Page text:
'Kiss of death' cancer: How computational geeks may have uncovered a therapy for a deadly disease

medicalxpress.com | 6/19/2018 | Staff
bungienet (Posted by) Level 3
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It's called the 'kiss of death'. Triple negative breast cancer has no targeted drug therapy and, as such, the only hope for these patients is chemotherapy. Triple negative breast cancer is aggressive and deadly. Patients are currently treated by chemotherapy but there is no guarantee of success—and unfortunately, for those that chemotherapy does not work, the survival rate remains only 12 months.

Doctors are turning to combination therapies—cocktails of drugs—in an effort to kill the cancer. However there is no reliable way to predict which combinations, amongst hundreds, will work (and work quickly) for an individual patient with triple negative breast cancer.

Monash - Researchers - Treatment - Data - Cancer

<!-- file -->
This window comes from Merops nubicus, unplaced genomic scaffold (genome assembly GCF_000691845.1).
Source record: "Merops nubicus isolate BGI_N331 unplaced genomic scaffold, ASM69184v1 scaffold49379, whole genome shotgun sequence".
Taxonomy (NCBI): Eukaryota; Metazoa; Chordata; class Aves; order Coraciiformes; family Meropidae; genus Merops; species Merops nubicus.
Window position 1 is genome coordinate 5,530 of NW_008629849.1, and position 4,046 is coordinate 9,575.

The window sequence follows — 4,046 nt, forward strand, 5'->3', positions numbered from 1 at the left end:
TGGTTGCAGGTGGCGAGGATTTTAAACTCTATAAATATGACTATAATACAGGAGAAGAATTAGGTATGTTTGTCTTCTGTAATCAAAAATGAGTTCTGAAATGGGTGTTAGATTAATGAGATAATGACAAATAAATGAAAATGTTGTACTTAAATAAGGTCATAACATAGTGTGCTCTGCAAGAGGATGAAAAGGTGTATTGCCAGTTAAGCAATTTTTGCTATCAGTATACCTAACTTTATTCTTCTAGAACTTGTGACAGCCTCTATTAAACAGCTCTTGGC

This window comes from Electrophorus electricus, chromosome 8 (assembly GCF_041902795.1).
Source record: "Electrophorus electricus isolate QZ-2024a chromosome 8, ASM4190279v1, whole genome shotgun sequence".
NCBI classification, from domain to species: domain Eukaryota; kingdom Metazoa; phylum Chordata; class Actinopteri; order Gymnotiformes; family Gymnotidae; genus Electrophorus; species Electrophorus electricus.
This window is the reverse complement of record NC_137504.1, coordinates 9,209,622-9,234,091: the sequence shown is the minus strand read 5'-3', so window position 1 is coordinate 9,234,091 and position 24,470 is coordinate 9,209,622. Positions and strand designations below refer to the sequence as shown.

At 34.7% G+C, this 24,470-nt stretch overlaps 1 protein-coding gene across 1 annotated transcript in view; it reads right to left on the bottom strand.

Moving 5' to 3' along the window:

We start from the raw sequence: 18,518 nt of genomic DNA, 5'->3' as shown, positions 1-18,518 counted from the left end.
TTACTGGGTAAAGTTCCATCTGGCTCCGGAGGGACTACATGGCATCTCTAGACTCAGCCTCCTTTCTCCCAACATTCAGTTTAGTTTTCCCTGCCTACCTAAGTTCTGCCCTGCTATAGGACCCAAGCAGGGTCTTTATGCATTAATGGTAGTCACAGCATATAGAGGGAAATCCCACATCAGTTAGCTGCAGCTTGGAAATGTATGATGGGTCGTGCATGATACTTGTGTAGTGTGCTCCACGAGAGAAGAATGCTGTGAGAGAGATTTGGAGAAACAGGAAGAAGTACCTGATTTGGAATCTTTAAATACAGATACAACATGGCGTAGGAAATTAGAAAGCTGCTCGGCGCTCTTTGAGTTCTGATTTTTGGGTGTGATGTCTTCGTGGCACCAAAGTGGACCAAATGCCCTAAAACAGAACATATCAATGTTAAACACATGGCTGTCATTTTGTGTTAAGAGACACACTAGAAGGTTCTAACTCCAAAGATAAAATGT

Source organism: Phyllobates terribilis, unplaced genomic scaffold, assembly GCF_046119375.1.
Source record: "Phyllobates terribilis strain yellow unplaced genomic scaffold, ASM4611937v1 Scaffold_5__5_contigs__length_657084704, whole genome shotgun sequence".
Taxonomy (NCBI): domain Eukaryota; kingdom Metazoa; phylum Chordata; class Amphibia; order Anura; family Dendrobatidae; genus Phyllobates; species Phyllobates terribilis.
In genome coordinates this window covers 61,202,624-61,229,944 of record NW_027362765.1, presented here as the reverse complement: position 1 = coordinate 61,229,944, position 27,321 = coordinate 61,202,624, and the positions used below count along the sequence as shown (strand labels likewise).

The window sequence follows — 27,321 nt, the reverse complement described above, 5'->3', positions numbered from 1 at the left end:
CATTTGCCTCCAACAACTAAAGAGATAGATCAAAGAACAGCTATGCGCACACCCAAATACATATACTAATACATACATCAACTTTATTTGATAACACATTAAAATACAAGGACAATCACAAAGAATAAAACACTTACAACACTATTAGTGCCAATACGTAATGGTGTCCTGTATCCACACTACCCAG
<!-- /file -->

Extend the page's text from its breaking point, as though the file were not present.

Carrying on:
Monash researchers have used genetic and treatment data from triple negative cancer cells grown in the lab and from hundreds of patients world-wide to develop a computer program, which has revealed a previously unknown combination of drugs that may be the answer to the disease. Published today in the prestigious journal, PLOS Computational Biology, Dr. Lan Nguyen from the Monash Biomedicine Discovery Institute, and his team, believes the computer model will eventually become an app that clinicians can use to match the best combinations of drugs for individual patients who present with the disease.

Triple negative breast cancer cells can develop resistance to a single targeted drug within days, sometimes hours—largely by re-routing the signaling pathways within the cells.

Car - Accident - Traffic - Gridlock - Dr

"It's similar to when there's a car accident, and the traffic manages to re-route itself around it without causing gridlock," Dr. Nguyen said.

"But how exactly these cancer cells find new routes to avoid the drug effect remains largely unknown," he added.

Monash - Team - Collaboration - Colleagues - Weizmann

The Monash team, in collaboration with colleagues at the Weizmann Institute in Israel, have characterised a key signaling network that drives the growth of triple negative...
(Excerpt) Read more at: medicalxpress.com
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